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No appeal filed so set Q free, says AG, doesn't mention he scuttled appeal

No appeal filed so set Q free, says AG, doesn't mention he scuttled appeal

Author: Ritu Sarin & Amitav Ranjan
Publication: The Indian Express
Date: May 29, 2009
URL: No appeal filed so set Q free, says AG, doesn't mention he scuttled appeal

To justify withdrawing the Red Corner Notice against Bofors-accused Ottavio Quattrocchi, as first reported in The Indian Express today, both the Law Ministry and the Central Bureau of Investigation said they went by "advice from the highest legal quarters."

That's a reference to Attorney General Milon Banerji who, on October 24 last year, sent a four-page opinion pointing out that the CBI did not challenge the February 2004 order of the High Court quashing all charges under the Prevention of Corruption Act in the Bofors case. And argued: "Since no Special Leave Petition was filed on this ground...the Red Corner Notice is invalid."

What Banerji did not mention and what's buried in confidential files accessed by The Indian Express is a telling fact: it was Attorney General Milon Banerji himself who, barely two months after the Congress-led Manmohan Singh Government came to power, overruled CBI investigators and directed the agency not to file the SLP against the High Court order.

This is what Banerji signed on file on July 5, 2004: "I have perused the papers, in particular, the careful summary prepared by Shri R L Meena, Law Secretary. I agree with the view of the Law Secretary that this is not a fit case for filing a Special Leave Petition."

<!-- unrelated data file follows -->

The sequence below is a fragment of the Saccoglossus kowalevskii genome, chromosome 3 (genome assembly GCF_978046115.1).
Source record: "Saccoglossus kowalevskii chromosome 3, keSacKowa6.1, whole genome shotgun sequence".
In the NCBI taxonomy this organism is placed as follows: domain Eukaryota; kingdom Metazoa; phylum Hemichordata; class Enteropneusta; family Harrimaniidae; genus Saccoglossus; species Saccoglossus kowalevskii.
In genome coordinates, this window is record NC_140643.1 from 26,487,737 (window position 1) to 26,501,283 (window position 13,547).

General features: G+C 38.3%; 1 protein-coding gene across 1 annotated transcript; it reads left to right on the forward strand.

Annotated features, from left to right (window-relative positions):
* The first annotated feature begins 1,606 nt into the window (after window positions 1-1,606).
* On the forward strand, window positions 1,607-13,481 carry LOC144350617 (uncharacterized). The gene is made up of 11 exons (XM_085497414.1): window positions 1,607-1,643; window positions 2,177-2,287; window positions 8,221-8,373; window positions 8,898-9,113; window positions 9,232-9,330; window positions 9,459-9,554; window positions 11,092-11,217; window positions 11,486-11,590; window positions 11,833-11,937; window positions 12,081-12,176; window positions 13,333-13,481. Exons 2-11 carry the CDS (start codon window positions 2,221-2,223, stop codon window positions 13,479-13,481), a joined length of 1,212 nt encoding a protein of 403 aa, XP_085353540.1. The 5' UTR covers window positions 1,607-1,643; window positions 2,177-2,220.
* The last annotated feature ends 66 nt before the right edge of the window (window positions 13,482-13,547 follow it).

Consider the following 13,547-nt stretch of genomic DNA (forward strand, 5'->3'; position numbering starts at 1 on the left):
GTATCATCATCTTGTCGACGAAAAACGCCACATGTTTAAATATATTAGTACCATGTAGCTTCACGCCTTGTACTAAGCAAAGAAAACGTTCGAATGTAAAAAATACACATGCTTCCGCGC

The Government also cited the views of O P Verma, Deputy Legal Advisor, who also argued against filing of the SLP. File notings show that CBI's Joint Director and Additional Director both made identical comments: "We perhaps have no option other than to allow the matter to rest."

Once the Law Ministry (read the Government) had ruled, the then CBI Director U S Misra fell in line. "In view of the opinion of the Law Department," he said, "there is no merit in the case to file SLP in the Supreme Court against the order of High Court."

The way in which the 2004 High Court order remained unchallenged is, perhaps, the most brazen instance of the CBI immediately changing its line of investigation in the Bofors case with regime change at the Centre.

Records obtained by The Indian Express show that before the UPA came to power, the CBI's key investigators in the case (between February-April 2004) had recommended filing the SLP. These included N Natrajan, Chief Public Prosecutor in the case who prepared a 12-page opinion for an appeal; and Deputy Legal Advisor U R Prasad.

On April 24, 2004, barely three weeks before the UPA came to power, CBI's Director of Prosecution S K Sharma stated: "Both these counsel have recommended to go in for SLP against the order of the Delhi High Court. We may act accordingly and send a proposal to the Cabinet Secretariat for instructin g the Central Agency Section to file the SLP in Supreme Court."

This is the same Sharma who has now argued for withdrawing the Red Corner Notice under the UPA Government.

The 28-page draft SLP, in fact, is with The Indian Express. Questioned on this sudden turnaround after their Government came to power, Law Minister H R Bhardwaj today said if a draft SLP existed, it was not forwarded to the Law Ministry.

"It must have been circulated among junior CBI officers," he said. Asked what he made of the AG's opinion then and his opinion now, he said: "There is no conflict of interest."

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